cfaed Seminar Series

TUD nanoSeminar

Prof. Dr. Thomas A. Vilgis, Dr. Birgitta Zielbauer , Max Planck Institute for Polymer Research, Mainz, Germany

Pre-Christmas bakery: delicious soft and hard matter physics

04.12.2014 (Thursday) , 13:00 - 14:00
TU Dresden, Max Bergmann Zentrum (MBZ), Seminar Room Bio, , Budapester Str. 27 , 01069 Dresden

No matter in which culture, great religious feasts lead to opulent sweets and high level bakery art work resulting in cakes, cookies and other sweet delicious confectioneries. Star shaped cinnamon biscuits (Zimtsterne, “cinnamon stars”), Panettone in Italy, Stollen in Dresden, sugar pretzels and other examples define a class of sugar based foods with exceptional sweet taste, but very different mouth feel. In this talk the different “universality” classes of bakery products will be considered from a simple physical point of view.


Proteins, water, starch and granular materials, such as ground nuts and almonds, form different kinds of dough, based on simple molecular properties. Wheat flour and water form viscoelastic elastic dough materials which can be widely deformed without rupture. Short bread and cookies based on granular materials form brittle semi-solid doughs.
The role of the sugar, apart from its culinary function as sweetener, is essential for the physics of the different systems. In panettone and other sponge mixtures (Biskuit in German) it binds water and keeps moisture during baking and longtime storage. In short bread and cinnamon stars it forms together with proteins (wheat or egg white) glasses after drying (“baking”) between the granules.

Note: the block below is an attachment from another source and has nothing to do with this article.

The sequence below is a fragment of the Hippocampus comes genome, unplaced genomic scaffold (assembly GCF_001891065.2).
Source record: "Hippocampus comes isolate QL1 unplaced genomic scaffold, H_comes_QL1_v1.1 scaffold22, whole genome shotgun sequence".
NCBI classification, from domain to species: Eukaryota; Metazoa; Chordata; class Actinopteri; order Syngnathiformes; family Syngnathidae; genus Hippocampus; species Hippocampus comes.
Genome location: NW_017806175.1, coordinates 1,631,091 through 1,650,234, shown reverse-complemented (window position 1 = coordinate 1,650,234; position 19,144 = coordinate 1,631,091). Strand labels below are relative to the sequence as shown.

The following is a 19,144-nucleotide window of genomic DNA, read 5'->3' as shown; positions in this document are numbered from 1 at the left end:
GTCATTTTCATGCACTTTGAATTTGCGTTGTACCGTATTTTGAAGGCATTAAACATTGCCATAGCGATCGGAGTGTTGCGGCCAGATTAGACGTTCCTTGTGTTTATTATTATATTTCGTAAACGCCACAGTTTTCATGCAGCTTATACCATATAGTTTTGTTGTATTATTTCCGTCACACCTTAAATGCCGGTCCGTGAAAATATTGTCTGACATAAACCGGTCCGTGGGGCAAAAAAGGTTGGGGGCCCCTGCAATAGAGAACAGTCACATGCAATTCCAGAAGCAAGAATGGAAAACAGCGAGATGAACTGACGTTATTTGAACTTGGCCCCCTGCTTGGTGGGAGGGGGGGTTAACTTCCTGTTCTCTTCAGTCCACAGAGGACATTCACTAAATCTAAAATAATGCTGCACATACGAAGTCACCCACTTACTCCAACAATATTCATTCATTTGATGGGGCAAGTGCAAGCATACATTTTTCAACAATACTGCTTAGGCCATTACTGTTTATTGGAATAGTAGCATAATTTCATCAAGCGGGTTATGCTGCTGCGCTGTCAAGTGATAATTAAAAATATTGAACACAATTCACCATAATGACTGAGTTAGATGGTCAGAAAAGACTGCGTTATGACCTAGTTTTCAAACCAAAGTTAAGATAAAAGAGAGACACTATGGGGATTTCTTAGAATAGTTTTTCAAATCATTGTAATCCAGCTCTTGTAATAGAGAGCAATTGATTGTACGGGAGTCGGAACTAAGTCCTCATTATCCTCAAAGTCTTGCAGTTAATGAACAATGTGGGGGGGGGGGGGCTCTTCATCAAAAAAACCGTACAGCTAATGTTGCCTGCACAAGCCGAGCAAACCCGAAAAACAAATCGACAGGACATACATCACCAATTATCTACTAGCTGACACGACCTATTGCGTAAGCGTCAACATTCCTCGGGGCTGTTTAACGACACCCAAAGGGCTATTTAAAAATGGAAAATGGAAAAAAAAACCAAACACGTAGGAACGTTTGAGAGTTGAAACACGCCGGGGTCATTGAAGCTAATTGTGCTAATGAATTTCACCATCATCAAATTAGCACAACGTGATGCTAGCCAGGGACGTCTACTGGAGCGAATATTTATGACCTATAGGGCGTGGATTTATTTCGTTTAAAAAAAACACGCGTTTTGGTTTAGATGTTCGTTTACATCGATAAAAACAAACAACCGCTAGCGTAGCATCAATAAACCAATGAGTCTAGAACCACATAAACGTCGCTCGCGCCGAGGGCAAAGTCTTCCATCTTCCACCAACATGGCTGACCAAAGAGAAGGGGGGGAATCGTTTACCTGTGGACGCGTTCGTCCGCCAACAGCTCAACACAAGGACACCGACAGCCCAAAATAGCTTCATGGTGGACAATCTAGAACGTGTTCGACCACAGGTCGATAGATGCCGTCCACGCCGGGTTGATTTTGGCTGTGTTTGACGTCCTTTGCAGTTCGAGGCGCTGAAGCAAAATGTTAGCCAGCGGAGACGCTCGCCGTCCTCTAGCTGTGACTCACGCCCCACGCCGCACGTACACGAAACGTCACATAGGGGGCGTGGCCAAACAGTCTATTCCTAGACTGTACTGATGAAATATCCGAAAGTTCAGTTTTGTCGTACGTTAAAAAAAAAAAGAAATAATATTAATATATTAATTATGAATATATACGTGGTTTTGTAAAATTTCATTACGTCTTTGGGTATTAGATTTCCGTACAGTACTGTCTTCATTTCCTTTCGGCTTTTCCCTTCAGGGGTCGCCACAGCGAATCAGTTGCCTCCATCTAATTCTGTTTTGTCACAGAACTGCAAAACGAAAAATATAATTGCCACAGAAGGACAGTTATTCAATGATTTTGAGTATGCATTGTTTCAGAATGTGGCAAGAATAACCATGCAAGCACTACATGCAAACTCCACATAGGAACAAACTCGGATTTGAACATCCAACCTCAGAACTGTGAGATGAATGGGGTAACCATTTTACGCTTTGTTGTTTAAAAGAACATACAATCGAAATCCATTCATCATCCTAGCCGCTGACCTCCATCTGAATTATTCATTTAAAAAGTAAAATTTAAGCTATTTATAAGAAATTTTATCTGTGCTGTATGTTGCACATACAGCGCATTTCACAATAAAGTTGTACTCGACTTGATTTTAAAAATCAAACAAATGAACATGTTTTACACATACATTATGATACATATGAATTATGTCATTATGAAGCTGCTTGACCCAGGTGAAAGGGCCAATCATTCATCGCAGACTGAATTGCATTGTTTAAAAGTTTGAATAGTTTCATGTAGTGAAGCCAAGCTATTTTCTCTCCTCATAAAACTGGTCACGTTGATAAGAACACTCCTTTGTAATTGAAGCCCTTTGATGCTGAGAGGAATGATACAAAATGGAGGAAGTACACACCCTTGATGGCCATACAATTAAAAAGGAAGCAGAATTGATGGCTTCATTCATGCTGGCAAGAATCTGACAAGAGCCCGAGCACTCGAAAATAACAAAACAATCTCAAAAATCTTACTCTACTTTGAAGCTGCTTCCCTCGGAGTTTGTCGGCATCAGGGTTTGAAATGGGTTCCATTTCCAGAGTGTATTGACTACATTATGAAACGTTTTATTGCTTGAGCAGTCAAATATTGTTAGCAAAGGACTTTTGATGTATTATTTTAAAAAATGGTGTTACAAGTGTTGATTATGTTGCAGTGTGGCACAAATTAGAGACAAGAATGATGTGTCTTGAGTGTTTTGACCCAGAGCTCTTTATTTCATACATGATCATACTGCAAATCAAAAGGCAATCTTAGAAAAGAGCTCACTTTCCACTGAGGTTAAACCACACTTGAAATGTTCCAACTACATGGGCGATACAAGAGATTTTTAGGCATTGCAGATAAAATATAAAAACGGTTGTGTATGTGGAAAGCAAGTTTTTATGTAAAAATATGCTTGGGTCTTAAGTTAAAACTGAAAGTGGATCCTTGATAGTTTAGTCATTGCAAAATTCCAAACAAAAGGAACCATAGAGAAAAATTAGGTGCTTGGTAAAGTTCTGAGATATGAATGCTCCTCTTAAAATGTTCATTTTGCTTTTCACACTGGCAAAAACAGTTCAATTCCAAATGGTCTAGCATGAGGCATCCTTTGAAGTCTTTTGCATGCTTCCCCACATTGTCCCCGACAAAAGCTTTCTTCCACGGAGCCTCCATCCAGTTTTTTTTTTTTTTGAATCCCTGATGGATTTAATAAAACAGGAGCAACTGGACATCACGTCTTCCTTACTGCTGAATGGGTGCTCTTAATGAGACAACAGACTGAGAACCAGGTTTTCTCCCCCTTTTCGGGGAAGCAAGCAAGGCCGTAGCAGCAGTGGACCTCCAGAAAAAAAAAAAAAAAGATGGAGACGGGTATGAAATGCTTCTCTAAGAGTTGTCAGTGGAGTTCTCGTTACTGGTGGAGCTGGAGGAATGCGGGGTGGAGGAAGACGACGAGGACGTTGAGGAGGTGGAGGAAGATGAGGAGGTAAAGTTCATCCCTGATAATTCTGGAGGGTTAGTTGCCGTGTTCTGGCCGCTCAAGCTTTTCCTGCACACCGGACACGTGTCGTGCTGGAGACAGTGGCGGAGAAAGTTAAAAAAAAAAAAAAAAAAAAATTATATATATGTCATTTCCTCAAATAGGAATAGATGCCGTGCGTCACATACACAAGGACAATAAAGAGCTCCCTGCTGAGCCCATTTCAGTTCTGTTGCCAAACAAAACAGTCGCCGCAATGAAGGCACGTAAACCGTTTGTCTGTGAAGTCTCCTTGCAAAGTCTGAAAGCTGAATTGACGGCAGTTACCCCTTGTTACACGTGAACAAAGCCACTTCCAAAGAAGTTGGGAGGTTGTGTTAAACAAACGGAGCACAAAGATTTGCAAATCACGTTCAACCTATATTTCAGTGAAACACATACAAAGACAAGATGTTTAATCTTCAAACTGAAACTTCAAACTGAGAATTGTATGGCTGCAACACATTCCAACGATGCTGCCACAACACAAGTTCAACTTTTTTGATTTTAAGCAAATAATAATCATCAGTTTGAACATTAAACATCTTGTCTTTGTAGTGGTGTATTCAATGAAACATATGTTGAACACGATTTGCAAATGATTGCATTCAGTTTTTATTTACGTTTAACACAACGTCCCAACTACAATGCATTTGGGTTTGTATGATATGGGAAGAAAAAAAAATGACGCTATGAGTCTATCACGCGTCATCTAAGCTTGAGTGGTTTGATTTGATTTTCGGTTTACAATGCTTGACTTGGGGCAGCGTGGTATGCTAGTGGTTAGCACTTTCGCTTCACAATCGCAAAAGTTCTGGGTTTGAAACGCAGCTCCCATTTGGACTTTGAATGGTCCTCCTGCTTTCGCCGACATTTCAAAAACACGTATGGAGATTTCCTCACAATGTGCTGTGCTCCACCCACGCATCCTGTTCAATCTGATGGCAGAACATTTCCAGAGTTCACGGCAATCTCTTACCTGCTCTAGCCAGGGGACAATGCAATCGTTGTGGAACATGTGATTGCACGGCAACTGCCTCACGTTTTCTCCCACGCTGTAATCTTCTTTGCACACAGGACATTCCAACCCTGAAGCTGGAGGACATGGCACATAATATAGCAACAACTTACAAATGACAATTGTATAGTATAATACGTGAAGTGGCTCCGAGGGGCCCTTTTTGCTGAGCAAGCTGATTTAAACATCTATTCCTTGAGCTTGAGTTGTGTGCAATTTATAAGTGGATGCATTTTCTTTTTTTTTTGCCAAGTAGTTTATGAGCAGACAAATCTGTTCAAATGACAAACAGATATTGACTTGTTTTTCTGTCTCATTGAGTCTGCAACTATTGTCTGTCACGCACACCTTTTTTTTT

The central message of the talk will be a unified view of the dough based on the different functions of its basic ingredients proteins, starch, water and fat, where sugars provide fine tuning on local scales – especially in Christmas bakery.

Thomas Vilgis studied physics at the University of Ulm, where he also received his PhD in physics. He spent his postdoc time at the Cavendish Laboratory at Cambridge, UK. In 1990 he obtained his venia legendi from the University of Mainz and spent two years as directeur de recherche at the Institute Charles Sadron in Strasbourg. His main activities at the Max-Planck-Institute for Polymer Research, Mainz, have been the field of statistical mechanics of polymers and soft matter. Since five years Vilgis leads also an experimental ‘soft matter food science’ group at the same institute.

Birgitta Zielbauer, born in 1978, studied Physics at Heidelberg University, where she received her doctor’s degree in Nanotechnology in 2007. After 2 years of research in France, she started working as scientific assistent and became part of Prof. Thomas Vilgis workgroup „Soft Matter and Food Science“ at Max-Planck-Institute for Polymer Research in Mainz. There she is researching the physical properties and the physical structure of food.



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